From the Archives: The strange love scene at Notre Dame
How’s your love life? This week, From the Archives shares some standout Observer content from Valentine’s Days past. There’s something for everyone — chocolate fever, polemics and, of course, heartbreak.
Community members give Valentine’s Day wishlist
Feb. 14, 1984 | Researched by Marirose Osborne
In the week before Feb. 14, 1984, a group of Observer reporters traveled across Notre Dame’s campus on a Valentine’s Day quest: They asked students, professors, clergy and even head football coach Gerry Faust (1981-1985) a simple question: “What is your idea of the perfect Valentine’s gift?”
Faust gave two responses — one humble and one perhaps a bit idealistic: “My family’s good health, and of course, it would be nice to have a [national] championship on top.”
Answers varied widely. Senior Theresa Mullins said “an endless pitcher of margaritas,” while freshman John Ginty (’87) said a card from his mom. Then there was senior Brian Callaghan (’84), who asked for Christie Brinkley with a bullwhip.
Not everyone felt the Valentine’s Day love and kinship in the air, however.
“I don’t get valentines. Charlie Brown and I have that in common,” junior Rob McMonagle said (’85). Freshman Jamie Cantorna (’87) simply wanted to “[share] conversation over a cup of Swisse Mocha by the fireside with Joan Rivers.”
Keeping the tradition alive, Observer reporters asked students the very same question Feb. 7 of this year.
Viewpoint writer criticizes Notre Dame’s “battle of the sexes,” calls for productive discussion
Feb. 17, 1989 | Tom Varnum | Researched by Nia Sylva
Valentine’s Day is usually a time for celebrating love. In February of 1989, the Notre Dame student body was not feeling so warm and fuzzy. In a Viewpoint column, Tom Varnum (’89) accused the student body of acting like a group of “6-year-old children” straight from the panels of a “Calvin and Hobbes” comic strip.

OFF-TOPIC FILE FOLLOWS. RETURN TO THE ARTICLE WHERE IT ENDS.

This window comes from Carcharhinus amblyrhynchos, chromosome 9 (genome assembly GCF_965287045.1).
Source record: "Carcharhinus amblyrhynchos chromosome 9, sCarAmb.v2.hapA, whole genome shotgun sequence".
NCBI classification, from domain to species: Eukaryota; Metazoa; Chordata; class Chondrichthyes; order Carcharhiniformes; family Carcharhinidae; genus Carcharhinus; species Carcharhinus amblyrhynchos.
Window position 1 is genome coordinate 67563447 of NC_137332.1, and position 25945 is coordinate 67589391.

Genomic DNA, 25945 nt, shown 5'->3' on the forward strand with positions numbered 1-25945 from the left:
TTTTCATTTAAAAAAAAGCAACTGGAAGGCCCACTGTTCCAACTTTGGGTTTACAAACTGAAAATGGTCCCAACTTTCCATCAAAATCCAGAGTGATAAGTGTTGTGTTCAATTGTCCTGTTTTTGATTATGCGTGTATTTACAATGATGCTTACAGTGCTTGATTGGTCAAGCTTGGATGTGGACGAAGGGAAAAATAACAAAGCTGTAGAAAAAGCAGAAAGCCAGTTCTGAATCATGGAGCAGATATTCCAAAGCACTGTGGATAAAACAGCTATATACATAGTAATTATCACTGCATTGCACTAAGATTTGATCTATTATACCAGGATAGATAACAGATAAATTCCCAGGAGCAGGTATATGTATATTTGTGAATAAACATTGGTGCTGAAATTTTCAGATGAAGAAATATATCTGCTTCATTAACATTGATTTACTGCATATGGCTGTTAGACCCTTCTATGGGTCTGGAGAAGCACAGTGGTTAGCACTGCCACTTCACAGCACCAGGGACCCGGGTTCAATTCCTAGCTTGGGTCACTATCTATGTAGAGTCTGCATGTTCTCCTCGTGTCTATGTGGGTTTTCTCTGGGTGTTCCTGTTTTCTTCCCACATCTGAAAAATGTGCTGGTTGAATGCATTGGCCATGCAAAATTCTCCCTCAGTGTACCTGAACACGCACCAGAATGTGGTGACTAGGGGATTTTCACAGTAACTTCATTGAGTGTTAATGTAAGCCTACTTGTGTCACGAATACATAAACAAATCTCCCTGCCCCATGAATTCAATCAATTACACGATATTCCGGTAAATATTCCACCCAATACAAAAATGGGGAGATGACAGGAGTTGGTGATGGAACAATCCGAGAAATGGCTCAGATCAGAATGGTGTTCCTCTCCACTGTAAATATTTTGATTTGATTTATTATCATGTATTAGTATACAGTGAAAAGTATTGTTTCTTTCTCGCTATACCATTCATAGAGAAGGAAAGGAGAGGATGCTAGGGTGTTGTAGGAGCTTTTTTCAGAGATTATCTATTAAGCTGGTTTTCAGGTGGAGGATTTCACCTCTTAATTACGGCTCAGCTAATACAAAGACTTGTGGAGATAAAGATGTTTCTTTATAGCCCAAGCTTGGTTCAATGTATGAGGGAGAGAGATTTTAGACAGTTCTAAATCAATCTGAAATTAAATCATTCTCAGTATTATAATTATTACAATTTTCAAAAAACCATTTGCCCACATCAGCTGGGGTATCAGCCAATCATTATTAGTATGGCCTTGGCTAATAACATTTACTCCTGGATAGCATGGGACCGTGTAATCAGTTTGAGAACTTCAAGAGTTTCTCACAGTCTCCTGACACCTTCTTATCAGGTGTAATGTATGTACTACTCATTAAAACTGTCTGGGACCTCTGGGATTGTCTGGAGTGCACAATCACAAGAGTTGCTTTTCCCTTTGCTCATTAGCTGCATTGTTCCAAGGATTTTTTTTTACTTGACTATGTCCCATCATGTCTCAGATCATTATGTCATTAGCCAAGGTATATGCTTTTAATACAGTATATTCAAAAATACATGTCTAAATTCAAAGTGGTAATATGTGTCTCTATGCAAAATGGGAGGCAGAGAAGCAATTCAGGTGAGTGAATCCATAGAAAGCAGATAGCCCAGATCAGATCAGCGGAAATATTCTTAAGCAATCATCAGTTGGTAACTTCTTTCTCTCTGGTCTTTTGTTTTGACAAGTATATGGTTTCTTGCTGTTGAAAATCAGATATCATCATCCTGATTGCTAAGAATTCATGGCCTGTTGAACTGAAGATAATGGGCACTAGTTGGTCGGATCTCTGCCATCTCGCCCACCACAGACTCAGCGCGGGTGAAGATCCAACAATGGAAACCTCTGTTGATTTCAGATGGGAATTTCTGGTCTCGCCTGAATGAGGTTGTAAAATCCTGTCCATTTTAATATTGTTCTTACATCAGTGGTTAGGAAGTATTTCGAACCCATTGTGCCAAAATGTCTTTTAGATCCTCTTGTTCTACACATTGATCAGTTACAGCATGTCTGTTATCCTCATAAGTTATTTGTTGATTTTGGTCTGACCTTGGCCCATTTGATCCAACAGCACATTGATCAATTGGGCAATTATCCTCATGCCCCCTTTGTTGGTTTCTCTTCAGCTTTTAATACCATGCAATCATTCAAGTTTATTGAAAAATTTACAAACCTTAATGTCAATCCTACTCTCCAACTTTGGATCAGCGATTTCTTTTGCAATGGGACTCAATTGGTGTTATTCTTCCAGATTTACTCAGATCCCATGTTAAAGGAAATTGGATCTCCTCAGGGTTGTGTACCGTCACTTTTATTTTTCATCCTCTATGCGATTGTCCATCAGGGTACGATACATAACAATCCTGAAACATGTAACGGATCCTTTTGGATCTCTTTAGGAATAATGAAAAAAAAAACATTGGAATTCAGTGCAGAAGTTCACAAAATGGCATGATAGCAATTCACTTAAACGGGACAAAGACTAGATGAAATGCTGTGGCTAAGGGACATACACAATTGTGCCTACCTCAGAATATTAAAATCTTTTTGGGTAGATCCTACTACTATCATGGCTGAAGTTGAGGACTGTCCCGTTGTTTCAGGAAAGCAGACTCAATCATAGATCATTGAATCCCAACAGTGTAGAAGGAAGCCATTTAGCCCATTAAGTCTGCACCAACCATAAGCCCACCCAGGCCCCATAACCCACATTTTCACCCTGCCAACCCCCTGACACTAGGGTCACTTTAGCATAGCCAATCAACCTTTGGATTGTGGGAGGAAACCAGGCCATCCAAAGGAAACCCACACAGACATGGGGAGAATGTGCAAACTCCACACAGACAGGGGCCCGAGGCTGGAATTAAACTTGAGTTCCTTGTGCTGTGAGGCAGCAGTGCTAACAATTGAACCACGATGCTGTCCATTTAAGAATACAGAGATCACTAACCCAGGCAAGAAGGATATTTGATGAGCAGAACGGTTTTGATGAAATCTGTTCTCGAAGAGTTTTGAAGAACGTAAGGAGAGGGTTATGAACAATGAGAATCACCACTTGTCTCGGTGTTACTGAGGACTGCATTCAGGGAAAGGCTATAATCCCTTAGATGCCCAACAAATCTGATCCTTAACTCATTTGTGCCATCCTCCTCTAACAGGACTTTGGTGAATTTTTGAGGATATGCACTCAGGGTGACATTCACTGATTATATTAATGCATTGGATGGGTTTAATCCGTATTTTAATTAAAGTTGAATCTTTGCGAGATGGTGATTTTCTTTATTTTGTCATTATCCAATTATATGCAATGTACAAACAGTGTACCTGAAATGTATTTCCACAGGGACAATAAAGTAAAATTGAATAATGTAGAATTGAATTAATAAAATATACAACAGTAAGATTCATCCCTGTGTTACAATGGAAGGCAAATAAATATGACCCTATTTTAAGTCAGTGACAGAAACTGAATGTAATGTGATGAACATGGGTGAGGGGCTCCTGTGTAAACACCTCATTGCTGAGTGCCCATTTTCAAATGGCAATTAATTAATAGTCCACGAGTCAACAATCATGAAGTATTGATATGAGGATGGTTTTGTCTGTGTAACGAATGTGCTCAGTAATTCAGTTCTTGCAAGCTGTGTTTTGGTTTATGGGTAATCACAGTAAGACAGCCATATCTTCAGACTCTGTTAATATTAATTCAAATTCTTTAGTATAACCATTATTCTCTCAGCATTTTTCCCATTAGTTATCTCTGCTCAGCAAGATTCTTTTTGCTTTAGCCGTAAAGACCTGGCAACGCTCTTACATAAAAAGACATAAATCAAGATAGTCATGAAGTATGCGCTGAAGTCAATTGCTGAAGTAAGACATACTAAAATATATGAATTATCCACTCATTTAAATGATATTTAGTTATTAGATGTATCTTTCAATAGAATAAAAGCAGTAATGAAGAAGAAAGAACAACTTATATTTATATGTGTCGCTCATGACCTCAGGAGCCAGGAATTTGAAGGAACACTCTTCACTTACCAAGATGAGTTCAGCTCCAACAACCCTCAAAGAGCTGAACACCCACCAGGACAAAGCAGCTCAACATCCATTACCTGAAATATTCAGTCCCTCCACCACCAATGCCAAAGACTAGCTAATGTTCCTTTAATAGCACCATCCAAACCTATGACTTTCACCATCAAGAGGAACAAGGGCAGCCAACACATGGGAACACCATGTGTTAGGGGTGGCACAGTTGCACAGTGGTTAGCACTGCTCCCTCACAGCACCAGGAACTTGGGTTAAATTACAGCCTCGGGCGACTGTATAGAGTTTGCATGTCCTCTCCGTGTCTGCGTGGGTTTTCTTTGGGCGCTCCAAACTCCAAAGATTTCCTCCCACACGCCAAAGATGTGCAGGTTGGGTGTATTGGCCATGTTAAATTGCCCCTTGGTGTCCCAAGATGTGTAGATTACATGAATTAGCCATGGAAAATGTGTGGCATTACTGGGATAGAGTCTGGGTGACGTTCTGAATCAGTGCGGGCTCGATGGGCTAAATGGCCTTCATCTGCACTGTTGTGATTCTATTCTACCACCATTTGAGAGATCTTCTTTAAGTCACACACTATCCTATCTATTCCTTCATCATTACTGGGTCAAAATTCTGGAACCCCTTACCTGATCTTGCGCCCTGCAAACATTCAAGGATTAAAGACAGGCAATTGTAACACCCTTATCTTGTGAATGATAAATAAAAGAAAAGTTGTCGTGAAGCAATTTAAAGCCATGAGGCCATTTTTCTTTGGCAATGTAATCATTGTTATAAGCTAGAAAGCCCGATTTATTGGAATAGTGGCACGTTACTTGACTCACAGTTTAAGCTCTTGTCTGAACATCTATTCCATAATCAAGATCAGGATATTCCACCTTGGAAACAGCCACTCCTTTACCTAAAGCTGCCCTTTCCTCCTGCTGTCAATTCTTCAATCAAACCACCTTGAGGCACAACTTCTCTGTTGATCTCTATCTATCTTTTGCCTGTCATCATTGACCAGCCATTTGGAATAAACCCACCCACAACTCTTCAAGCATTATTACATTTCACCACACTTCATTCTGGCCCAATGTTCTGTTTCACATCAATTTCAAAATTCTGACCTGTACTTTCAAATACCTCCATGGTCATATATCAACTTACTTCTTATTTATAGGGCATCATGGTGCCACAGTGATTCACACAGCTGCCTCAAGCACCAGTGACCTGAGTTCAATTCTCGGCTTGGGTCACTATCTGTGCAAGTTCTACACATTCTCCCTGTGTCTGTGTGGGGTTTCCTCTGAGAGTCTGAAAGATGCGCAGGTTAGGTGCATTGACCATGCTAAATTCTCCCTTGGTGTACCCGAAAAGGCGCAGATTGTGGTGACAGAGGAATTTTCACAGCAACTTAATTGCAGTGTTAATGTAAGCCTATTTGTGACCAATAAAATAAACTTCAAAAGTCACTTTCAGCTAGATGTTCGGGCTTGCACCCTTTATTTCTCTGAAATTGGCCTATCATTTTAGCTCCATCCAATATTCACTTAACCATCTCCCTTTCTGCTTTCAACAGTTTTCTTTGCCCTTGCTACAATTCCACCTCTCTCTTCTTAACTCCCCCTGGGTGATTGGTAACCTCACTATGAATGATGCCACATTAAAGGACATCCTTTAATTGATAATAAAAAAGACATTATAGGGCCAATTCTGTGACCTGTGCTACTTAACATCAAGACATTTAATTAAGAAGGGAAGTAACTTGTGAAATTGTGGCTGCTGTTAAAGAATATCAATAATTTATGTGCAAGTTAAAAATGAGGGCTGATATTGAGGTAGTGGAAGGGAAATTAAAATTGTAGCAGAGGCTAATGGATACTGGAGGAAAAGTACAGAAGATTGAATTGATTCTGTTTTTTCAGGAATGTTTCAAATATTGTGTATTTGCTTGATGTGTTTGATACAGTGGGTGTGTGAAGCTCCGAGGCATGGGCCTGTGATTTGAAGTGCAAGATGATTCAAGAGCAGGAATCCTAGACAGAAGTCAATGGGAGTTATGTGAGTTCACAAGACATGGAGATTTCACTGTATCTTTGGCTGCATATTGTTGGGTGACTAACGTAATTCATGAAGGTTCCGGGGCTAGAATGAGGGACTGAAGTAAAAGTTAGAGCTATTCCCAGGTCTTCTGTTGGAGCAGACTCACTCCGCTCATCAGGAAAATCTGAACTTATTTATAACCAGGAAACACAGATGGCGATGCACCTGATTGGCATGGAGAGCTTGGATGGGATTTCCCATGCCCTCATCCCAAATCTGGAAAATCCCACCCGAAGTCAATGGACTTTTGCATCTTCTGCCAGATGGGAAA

The controversy began with the release of the 1989 Sports Illustrated swimsuit issue. Girls — he said he purposely called them “girls” because everyone was acting so childish — claimed male readers were “supporting the exploitation of women” by ogling at the magazine’s bikini-clad models. Not unlike today, this led to a barrage of Viewpoint articles arguing both sides of the issue. A subsequent article about a “hero-worshipping” girl meeting the Notre Dame football team added fuel to the fire, Varnum said. He said the article angered the “less athletic men on campus,” presumably by making them feel women would reject “average” boys.
Varnum had no patience for this back-and-forth, arguing that the administration would never listen to them if they didn’t shape up.
“There is only one way to end this insidious issue,” he said. “GROW UP! Although we have been acting a bit childish lately, I think we can still distinguish between dream and reality. Looking at girls in bathing suits or worshipping football players are exercises in fantasy.”
To Varnum, life at Notre Dame was reality — and for the sake of the “dozens of more important issues” at hand, he pleaded for everyone to come to their senses.
“Since we’ve just passed Valentine’s Day, I think the boys and girls at Notre Dame should kiss and make up,” he wrote.
Let them eat chocolate!
Feb. 6, 1991 | Christine Walsh | Researched by Sarah Kikel
In February of 1991, associate news editor Christine Walsh wanted to make something clear — the love scene had evolved. Flowers, dinner reservations, champagne and jewelry were tokens of the ’80s. Walsh, citing what she called “highly scientific studies conducted by frustrated graduate students,” explained what lovers really want: chocolate.
First, Walsh tackled the myth that chocolate is unhealthy.
“These myths are obviously rooted in that early ’80s overly health-conscious oat bran mentality,” she wrote. “In fact, nothing is more physically and mentally soothing than a simple Hershey’s Kiss.”
Kisses are also rich in calcium, she said — about 520 mg (which is almost half of the daily recommended amount).
Extending her philosophy, Walsh attributed the roots of major world issues — including the rule of Saddam Hussein — to a chocolate deficiency.
“The Swiss, however, have the world’s highest GNC (Greatest National Chocolate), and when was the last time they went to war?” she wrote.
To conclude her column, Walsh addressed the issue of a vanilla-loving Valentine. The solution is simple, and does not include succumbing to the beloved’s weak tastes.
“Get them chocolate and show them the error of their ways,” she wrote.
The cure for everything, perhaps, is a little piece of chocolate.